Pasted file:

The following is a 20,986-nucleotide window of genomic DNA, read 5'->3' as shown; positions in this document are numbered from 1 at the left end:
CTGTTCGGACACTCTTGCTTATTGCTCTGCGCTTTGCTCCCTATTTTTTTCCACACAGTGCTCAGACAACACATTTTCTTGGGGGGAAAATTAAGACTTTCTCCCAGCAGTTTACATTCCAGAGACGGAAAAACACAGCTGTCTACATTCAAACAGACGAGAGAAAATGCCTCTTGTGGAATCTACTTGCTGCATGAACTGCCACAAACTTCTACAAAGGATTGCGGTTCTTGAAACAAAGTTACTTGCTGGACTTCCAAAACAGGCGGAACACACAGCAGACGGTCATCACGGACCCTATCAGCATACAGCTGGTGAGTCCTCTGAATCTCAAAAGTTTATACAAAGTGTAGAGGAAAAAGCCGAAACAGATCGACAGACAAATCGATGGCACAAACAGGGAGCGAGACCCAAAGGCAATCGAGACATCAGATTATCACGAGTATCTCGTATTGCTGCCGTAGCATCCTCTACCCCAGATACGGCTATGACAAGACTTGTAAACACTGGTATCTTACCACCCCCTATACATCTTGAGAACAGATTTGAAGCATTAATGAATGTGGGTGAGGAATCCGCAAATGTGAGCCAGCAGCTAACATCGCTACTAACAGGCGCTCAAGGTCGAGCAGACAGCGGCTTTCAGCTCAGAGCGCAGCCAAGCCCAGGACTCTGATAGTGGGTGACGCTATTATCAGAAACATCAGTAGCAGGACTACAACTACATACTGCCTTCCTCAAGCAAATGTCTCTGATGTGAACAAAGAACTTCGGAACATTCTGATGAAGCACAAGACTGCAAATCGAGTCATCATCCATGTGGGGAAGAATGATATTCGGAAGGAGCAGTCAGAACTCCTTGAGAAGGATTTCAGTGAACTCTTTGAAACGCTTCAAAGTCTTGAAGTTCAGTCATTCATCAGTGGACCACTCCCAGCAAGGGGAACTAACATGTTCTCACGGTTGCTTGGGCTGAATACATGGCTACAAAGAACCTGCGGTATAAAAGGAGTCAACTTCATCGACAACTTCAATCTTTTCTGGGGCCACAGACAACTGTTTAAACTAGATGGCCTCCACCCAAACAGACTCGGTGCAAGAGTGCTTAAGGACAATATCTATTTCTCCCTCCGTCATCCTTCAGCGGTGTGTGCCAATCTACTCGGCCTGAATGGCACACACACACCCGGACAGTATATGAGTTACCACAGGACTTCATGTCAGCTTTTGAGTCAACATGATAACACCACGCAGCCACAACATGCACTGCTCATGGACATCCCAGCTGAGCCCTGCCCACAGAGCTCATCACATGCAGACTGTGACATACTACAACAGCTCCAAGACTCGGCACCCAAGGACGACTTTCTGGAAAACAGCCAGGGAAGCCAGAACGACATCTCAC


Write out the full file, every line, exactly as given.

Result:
The following is a 20,986-nucleotide window of genomic DNA, read 5'->3' as shown; positions in this document are numbered from 1 at the left end:
CTGTTCGGACACTCTTGCTTATTGCTCTGCGCTTTGCTCCCTATTTTTTTCCACACAGTGCTCAGACAACACATTTTCTTGGGGGGAAAATTAAGACTTTCTCCCAGCAGTTTACATTCCAGAGACGGAAAAACACAGCTGTCTACATTCAAACAGACGAGAGAAAATGCCTCTTGTGGAATCTACTTGCTGCATGAACTGCCACAAACTTCTACAAAGGATTGCGGTTCTTGAAACAAAGTTACTTGCTGGACTTCCAAAACAGGCGGAACACACAGCAGACGGTCATCACGGACCCTATCAGCATACAGCTGGTGAGTCCTCTGAATCTCAAAAGTTTATACAAAGTGTAGAGGAAAAAGCCGAAACAGATCGACAGACAAATCGATGGCACAAACAGGGAGCGAGACCCAAAGGCAATCGAGACATCAGATTATCACGAGTATCTCGTATTGCTGCCGTAGCATCCTCTACCCCAGATACGGCTATGACAAGACTTGTAAACACTGGTATCTTACCACCCCCTATACATCTTGAGAACAGATTTGAAGCATTAATGAATGTGGGTGAGGAATCCGCAAATGTGAGCCAGCAGCTAACATCGCTACTAACAGGCGCTCAAGGTCGAGCAGACAGCGGCTTTCAGCTCAGAGCGCAGCCAAGCCCAGGACTCTGATAGTGGGTGACGCTATTATCAGAAACATCAGTAGCAGGACTACAACTACATACTGCCTTCCTCAAGCAAATGTCTCTGATGTGAACAAAGAACTTCGGAACATTCTGATGAAGCACAAGACTGCAAATCGAGTCATCATCCATGTGGGGAAGAATGATATTCGGAAGGAGCAGTCAGAACTCCTTGAGAAGGATTTCAGTGAACTCTTTGAAACGCTTCAAAGTCTTGAAGTTCAGTCATTCATCAGTGGACCACTCCCAGCAAGGGGAACTAACATGTTCTCACGGTTGCTTGGGCTGAATACATGGCTACAAAGAACCTGCGGTATAAAAGGAGTCAACTTCATCGACAACTTCAATCTTTTCTGGGGCCACAGACAACTGTTTAAACTAGATGGCCTCCACCCAAACAGACTCGGTGCAAGAGTGCTTAAGGACAATATCTATTTCTCCCTCCGTCATCCTTCAGCGGTGTGTGCCAATCTACTCGGCCTGAATGGCACACACACACCCGGACAGTATATGAGTTACCACAGGACTTCATGTCAGCTTTTGAGTCAACATGATAACACCACGCAGCCACAACATGCACTGCTCATGGACATCCCAGCTGAGCCCTGCCCACAGAGCTCATCACATGCAGACTGTGACATACTACAACAGCTCCAAGACTCGGCACCCAAGGACGACTTTCTGGAAAACAGCCAGGGAAGCCAGAACGACATCTCAC